KJV Jer 29:11 For I know the thoughts that I think toward you, saith the LORD, thoughts of peace, and not of evil, to give you an expected end.

I note that the LORD is in the process of announcing that their captivity would last 70 years and no less:

KJV Jeremiah 29:10 For thus saith the LORD, That after seventy years be accomplished at Babylon I will visit you, and perform my good word toward you, in causing you to return to this place.

To my aged soul that sounds like he's saying that they will die in exile while in the same breath he is speaking of "performing his good word" toward them (returning them to the Land).

But then he says:

KJV Jer 29:11 For I know the thoughts that I think toward you, saith the LORD, thoughts of peace, and not of evil, to give you an expected end.

Many possibilities fly through my head (there is a lot of room in there) as to what is going on:

  • this brings to mind the 40 years in the wilderness
  • the 40 years were to kill off a single generation so the 70 years is either overkill for one generation or the second generation would be elderly
  • it is easy to see the LORD being stern and exacting the full sum of their guilt but he says he has plans for them of "peace and not of evil" and to give them "an expected end"
  • could he be referring to resurrection for generation 1 and generation 2 (who had never been to Israel) would "be returned" to Israel?
  • Do you doubt the accuracy of almost all translations (the KJV and its brothers excepted) give a very accurate version something like "to give you a hope and future" including YLT?
    – user25930
    Commented Nov 18, 2018 at 22:04
  • No, this is not a translation issue but a referent identification problem. What hope and future does someone have if they will die in captivity? And what hope is it to "return" elderly to a land you never lived in?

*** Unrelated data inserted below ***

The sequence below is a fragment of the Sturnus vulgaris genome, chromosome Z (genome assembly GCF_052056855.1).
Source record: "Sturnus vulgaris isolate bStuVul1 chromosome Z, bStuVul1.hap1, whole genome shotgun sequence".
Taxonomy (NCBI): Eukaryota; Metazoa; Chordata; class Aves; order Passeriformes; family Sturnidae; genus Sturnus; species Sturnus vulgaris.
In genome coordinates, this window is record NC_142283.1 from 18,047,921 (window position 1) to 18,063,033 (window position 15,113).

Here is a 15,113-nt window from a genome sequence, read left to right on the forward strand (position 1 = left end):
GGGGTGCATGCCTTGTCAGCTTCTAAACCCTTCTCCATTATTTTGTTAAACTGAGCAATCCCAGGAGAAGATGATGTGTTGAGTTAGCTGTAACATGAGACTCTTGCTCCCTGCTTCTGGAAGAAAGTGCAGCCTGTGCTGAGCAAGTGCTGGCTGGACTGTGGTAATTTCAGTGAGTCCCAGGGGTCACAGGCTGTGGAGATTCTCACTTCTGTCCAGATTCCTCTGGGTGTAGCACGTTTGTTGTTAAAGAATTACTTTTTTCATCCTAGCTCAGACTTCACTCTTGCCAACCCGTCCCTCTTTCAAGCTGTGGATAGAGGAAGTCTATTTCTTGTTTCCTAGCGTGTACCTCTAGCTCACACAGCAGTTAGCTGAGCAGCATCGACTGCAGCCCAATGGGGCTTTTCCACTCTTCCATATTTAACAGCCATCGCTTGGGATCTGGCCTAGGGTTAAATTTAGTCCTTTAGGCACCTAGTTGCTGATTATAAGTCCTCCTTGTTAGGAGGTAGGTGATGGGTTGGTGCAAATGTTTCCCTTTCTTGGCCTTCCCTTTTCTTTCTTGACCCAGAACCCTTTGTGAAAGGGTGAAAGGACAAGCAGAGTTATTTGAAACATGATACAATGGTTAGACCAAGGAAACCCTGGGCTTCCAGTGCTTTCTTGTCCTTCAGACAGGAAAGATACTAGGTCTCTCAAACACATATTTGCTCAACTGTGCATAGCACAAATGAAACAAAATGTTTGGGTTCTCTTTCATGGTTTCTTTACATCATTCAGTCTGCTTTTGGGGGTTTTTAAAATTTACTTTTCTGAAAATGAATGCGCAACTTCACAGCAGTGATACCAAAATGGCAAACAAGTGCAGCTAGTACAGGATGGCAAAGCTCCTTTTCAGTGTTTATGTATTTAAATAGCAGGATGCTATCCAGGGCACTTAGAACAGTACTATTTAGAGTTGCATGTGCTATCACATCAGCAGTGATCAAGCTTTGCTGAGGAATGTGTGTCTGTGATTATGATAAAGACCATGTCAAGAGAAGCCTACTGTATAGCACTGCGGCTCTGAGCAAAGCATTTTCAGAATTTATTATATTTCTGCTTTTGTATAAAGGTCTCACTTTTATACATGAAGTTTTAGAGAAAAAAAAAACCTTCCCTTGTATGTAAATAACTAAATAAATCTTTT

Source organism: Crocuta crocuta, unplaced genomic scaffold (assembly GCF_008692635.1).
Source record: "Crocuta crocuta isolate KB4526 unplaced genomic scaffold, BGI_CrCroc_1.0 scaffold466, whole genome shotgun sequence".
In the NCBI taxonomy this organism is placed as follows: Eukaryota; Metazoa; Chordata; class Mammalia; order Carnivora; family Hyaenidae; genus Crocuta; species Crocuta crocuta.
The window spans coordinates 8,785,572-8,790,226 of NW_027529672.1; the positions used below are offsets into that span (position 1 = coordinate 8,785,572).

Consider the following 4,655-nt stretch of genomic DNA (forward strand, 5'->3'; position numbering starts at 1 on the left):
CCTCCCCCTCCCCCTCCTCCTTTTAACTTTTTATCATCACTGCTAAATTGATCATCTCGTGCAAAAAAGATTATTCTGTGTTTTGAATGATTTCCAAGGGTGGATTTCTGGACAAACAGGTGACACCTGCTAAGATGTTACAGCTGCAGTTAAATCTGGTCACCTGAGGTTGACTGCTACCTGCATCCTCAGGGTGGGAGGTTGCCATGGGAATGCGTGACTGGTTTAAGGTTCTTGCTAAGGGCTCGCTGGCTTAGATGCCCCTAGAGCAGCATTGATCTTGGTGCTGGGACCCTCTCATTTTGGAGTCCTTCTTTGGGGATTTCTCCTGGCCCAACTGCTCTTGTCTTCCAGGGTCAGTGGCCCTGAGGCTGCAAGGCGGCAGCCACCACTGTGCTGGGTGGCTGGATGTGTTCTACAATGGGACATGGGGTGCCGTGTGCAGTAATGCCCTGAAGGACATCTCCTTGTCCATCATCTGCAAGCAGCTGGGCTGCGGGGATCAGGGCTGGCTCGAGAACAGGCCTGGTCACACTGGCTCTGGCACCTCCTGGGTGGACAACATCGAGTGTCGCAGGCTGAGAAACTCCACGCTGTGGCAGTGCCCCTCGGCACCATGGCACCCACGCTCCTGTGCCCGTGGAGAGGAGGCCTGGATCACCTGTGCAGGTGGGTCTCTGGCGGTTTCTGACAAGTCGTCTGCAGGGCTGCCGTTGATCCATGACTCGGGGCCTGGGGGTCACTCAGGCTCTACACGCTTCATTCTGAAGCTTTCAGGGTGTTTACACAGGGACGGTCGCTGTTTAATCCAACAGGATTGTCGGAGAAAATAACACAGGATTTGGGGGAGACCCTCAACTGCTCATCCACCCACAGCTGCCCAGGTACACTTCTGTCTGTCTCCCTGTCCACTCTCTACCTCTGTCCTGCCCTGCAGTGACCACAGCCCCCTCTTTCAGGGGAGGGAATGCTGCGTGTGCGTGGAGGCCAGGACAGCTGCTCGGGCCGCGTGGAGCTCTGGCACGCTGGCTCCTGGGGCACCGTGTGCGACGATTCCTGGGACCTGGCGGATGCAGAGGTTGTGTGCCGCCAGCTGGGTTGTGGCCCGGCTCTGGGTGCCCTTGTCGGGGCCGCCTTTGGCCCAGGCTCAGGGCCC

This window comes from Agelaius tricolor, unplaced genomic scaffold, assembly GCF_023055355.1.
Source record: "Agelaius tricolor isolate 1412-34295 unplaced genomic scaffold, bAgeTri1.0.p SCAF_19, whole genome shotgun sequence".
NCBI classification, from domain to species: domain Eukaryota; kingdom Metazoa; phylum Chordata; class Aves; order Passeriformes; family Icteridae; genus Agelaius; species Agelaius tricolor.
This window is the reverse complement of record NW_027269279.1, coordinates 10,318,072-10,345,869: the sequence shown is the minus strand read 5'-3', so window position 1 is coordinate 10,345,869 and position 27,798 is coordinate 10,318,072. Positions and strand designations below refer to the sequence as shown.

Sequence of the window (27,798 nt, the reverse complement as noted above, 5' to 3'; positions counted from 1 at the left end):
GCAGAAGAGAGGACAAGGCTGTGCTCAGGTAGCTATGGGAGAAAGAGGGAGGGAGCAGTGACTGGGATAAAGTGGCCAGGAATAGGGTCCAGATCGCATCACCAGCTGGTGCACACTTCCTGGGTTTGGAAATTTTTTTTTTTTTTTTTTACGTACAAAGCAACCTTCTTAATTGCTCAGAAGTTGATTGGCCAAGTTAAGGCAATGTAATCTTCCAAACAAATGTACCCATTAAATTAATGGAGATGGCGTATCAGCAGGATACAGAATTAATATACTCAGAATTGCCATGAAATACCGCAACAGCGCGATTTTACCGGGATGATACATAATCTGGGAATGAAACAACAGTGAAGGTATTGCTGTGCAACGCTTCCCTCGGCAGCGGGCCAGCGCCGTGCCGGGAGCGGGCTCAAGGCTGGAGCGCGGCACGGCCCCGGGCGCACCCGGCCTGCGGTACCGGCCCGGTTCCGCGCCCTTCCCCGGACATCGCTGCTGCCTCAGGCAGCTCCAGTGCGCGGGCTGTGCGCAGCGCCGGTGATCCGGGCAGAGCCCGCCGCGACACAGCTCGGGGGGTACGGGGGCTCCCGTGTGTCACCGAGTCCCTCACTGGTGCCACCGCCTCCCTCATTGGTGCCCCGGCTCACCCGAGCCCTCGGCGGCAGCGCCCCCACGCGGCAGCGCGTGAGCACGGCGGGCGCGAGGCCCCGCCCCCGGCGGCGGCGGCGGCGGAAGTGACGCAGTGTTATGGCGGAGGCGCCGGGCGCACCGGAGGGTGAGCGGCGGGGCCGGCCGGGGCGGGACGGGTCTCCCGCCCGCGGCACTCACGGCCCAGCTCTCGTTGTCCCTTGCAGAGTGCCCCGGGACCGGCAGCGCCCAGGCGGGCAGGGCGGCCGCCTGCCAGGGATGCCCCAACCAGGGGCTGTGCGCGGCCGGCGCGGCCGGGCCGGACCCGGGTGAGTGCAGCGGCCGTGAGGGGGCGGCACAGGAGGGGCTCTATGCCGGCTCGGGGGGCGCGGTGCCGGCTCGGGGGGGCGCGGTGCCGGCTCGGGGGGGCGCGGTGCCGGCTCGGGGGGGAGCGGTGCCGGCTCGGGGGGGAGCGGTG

– Ruminator
    Commented Nov 18, 2018 at 22:05
  • 1
    Then that is a different question from above. A very GOOD question too!
    – user25930
    Commented Nov 19, 2018 at 6:15

1 Answer 1


The origin of the prophesy of the 70 years of desolation of Jerusalem was written in Jeremiah 25:11 (NIV)

This whole country will become a desolate wasteland, and these nations will serve the king of Babylon seventy years.

How this seventy years calculated?

2 Kings 24:1-2 (NIV) read

1 During Jehoiakim’s reign, Nebuchadnezzar king of Babylon invaded the land, and Jehoiakim became his vassal for three years. But then he turned against Nebuchadnezzar and rebelled.

2 The Lord sent Babylonian,[a] Aramean, Moabite and Ammonite raiders against him to destroy Judah, in accordance with the word of the Lord proclaimed by his servants the prophets.

Nebuchadnezzar attacked Judah in 605BC. By that time, Jehoiakim was already his vassal for three years. So Judah served the king of Babylon began from 608BC, until Babylon fall to Persia in 538/539BC, exactly 70 years.

The next question is: "Why was it 70 years?"

Let's review Leviticus 26:33-35 (NIV)

33 I will scatter you among the nations and will draw out my sword and pursue you. Your land will be laid waste, and your cities will lie in ruins.

34 Then the land will enjoy its sabbath years all the time that it lies desolate and you are in the country of your enemies; then the land will rest and enjoy its sabbaths.

35 All the time that it lies desolate, the land will have the rest it did not have during the sabbaths you lived in it.

Israel became a kingdom at around 1030BC when Saul was anointed king, until the return of the exile at 538BC, it passed 492 years, in between, there were seventy sabbath year. When did the land began to lose its sabbath? the Bible didn't give a clear answer. But it could begin much earlier than 1030BC, in the time of the Judges that eventually caused the Israelites asked for a king.

So the 70 years was not a punishment to the exile. It was a fulfillment of prophesy that the Lord given to His people in the Exodus.

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